This is the second part of a two-part story on telemedicine. Part one covered why many providers have committed to offering some of their care via videoconferencing. Here, providers explain the time-saving aspect of telemedicine and discuss how they plan to integrate telemedicine into their traditional workflows.
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Dispatching specialists to far-flung corners of Utah, virtually
BALTIMORE -- At the American Telemedicine Association's annual convention, Intermountain Healthcare demonstrated the telemedicine gear it is building into its communications infrastructure.
It really doesn't matter whether I'm doing translation services, telemed visits, e-visits or remote monitoring; a lot of the infrastructure is the same.
Self-commissioned and built with help from Blue Cirrus Consulting LLC, the system was commissioned to be inexpensive, replicable and modular. It uses small, low-cost cameras, speakers and CPUs coupled with large televisions in remote patient rooms. On the other end, in the telemedicine center, practitioners use standard, company-issued PCs with one upgrade: video cards that can support up to six monitors. The key technology that makes the system go? A complex call-routing system that ensures the right practitioners connect with a patient when they're needed.
Like at Mercy Health Inc.'s new facility, tele-ICU will be the first service that Intermountain will concentrate on expanding its telemedicine center, with plans to spread it to 12 hospitals and 260 beds by fall. In the works are plans to augment behavioral health, oncology and cardiovascular health service lines with telemedicine consults. Eventually, the health system plans to integrate remote video feeds for sign-language interpreters and even primary care. After that, what may turn out to be healthcare's biggest-paying trifecta of cutting costs, increasing patient satisfaction and care quality at once: keeping elderly patients living in their own space and out of nursing homes longer than they are today. Intermountain hopes to accomplish this via home monitoring by remote clinicians, a program it calls "tele-daily living."
Launching each new service takes more than just technology, though. Kim Henrichsen, R.N., vice president of clinical operations and chief nursing officer for Intermountain, detailed how Intermountain's medical leaders develop clinical pathways, protocols and guidelines around each type of care. Practitioners will need to be coached on using the technology itself as well as videoconferencing skills to make the most informed, effective care decisions. It also takes audiovisual pros to set up the cameras and monitors to promote natural communications as well as heavily involving IT staff to implement the gear and the infrastructure behind it, added Blue Cirrus senior consultant Dan Watterson, R.N.
Intermountain encourages practitioners to participate in the development and rollout of new telemedicine services when they see workflow gaps. The health system's vendor-supported Healthcare Transformation Lab in Salt Lake City serves as a proving ground for ideas and as an engineering facility where other technology pieces can be developed.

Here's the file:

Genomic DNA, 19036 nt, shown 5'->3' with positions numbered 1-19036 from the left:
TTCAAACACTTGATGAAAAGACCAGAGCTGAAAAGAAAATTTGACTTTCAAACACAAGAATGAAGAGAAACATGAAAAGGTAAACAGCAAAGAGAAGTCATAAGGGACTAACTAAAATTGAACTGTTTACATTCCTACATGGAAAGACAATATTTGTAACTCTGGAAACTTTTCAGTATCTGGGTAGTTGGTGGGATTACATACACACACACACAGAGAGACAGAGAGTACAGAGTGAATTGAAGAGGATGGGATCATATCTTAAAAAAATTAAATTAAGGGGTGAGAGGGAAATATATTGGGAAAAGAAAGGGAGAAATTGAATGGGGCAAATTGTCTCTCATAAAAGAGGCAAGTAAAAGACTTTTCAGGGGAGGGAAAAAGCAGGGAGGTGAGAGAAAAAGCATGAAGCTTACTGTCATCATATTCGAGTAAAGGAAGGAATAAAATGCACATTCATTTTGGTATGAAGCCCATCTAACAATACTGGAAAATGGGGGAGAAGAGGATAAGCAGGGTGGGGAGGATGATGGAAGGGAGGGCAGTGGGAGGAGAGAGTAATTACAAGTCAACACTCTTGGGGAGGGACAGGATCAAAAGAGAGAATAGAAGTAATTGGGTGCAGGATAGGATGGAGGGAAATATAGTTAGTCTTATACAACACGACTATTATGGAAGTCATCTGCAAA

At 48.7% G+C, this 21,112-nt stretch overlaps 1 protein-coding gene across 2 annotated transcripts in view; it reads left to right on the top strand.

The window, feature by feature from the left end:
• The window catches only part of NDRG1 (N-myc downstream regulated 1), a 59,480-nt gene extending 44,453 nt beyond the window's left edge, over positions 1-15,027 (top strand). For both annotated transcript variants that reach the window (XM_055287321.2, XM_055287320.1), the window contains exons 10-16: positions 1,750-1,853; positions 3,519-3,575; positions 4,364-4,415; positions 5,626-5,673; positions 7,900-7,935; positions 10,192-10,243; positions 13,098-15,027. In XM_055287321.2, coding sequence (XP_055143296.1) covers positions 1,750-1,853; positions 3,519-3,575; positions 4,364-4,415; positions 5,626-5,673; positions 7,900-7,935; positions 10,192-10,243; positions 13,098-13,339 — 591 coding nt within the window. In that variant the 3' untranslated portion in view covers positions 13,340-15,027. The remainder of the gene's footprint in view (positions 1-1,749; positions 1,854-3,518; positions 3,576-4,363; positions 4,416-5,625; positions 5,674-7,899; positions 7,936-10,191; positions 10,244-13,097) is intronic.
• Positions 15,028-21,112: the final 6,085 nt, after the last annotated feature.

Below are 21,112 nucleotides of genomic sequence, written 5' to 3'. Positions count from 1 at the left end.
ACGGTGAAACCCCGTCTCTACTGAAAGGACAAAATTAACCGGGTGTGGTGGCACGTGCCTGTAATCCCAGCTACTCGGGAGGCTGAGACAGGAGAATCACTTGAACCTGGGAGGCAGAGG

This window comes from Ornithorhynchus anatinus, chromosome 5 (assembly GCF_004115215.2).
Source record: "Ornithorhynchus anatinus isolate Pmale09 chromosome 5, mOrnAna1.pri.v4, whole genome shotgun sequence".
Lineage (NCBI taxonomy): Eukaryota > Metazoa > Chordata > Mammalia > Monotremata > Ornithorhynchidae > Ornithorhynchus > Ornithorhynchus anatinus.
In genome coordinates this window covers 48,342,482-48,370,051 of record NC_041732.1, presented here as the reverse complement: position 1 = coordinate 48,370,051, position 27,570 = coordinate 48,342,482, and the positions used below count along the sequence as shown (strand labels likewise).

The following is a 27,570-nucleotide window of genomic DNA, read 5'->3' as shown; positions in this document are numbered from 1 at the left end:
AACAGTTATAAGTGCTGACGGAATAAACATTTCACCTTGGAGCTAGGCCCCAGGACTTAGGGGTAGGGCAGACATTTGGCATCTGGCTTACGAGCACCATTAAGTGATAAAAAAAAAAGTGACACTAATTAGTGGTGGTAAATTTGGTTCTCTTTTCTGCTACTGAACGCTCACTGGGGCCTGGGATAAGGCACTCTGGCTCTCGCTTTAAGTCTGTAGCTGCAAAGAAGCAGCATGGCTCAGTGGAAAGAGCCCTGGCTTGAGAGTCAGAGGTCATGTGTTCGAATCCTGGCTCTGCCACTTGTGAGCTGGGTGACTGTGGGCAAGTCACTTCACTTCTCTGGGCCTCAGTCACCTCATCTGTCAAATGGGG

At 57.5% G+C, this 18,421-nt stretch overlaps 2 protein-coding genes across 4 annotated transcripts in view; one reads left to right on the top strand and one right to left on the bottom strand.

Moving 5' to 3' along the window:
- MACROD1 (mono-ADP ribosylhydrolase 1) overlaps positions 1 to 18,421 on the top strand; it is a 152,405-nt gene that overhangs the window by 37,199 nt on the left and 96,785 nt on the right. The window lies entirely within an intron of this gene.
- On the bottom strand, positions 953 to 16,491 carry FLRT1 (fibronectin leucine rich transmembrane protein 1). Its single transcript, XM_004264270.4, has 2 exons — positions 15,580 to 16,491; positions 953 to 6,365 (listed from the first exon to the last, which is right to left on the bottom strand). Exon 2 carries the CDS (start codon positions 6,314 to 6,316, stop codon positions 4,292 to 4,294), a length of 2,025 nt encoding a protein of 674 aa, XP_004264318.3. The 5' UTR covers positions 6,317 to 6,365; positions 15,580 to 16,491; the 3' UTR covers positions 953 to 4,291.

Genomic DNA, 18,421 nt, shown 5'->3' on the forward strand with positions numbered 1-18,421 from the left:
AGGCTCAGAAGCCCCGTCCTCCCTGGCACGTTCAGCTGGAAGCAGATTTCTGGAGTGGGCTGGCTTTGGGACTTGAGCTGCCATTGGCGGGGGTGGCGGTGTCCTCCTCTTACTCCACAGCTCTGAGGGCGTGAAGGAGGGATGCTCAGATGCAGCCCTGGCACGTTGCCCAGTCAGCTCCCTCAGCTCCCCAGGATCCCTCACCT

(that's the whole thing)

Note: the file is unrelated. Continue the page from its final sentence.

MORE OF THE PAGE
"It really doesn't matter whether I'm doing translation services, telemed visits, e-visits or remote monitoring; it turns out that a lot of the infrastructure is the same," said the lab's executive director and chief technology officer Frederick Holston. The lab ironed out the technology wrinkles and honed the human communications aspects of Intermountain's tele-ICU in advance of what will be an eventual system-wide rollout.
Next on his team's list: setting up videoconferencing in patient rooms outside the ICU. "We've got a hospital where we can take a few rooms where nurses are willing to be inconvenienced while we figure this out. Hospital administration is willing to let us work on it, put some patients in there and get some feedback."
Beating Boston's rush hour with telemedicine
Telemedicine can facilitate better patient care in urban areas, too. Despite the financial, technological and clinical challenges broad telemedicine rollouts pose for large health systems, project leaders hold steadfast to the belief they will reap dividends once they're up and running.
Ultimately, finding efficiencies in care workflows via telemedicine will open up hospital beds, said Taylan Bozkurt, operations and financial specialist at Massachusetts General Hospital's Department of Surgery. He worked on a telerounding pilot project in which MGH specialists performed video visits with recovering burn patients at Spaulding Rehabilitation Hospital, a little more than two miles away.
A four-and-a-half month pilot last year that will be permanently adopted between the two facilities showed that video consultations expedited patient recovery. That, in turn, quickened their eventual discharge. It showed up on the ledger both as gains in increased bed capacity and improved care quality. While the pilot covered only 17 patients and 45 MGH virtual physician visits, it saved more than $60,000 that Spaulding would have spent on ambulance transport for the patients between the two facilities for in-person visits. For Bozkurt, the program was an equivalent to new construction, except without the planning, zoning and bulldozers.
"Telerounding can lower operating costs while maintaining and, I think, improving the standard of care we deliver to our patients," Bozkurt said. "We can increase patient throughput and increase bed capacity at our institutions without adding brick-and-mortar rooms."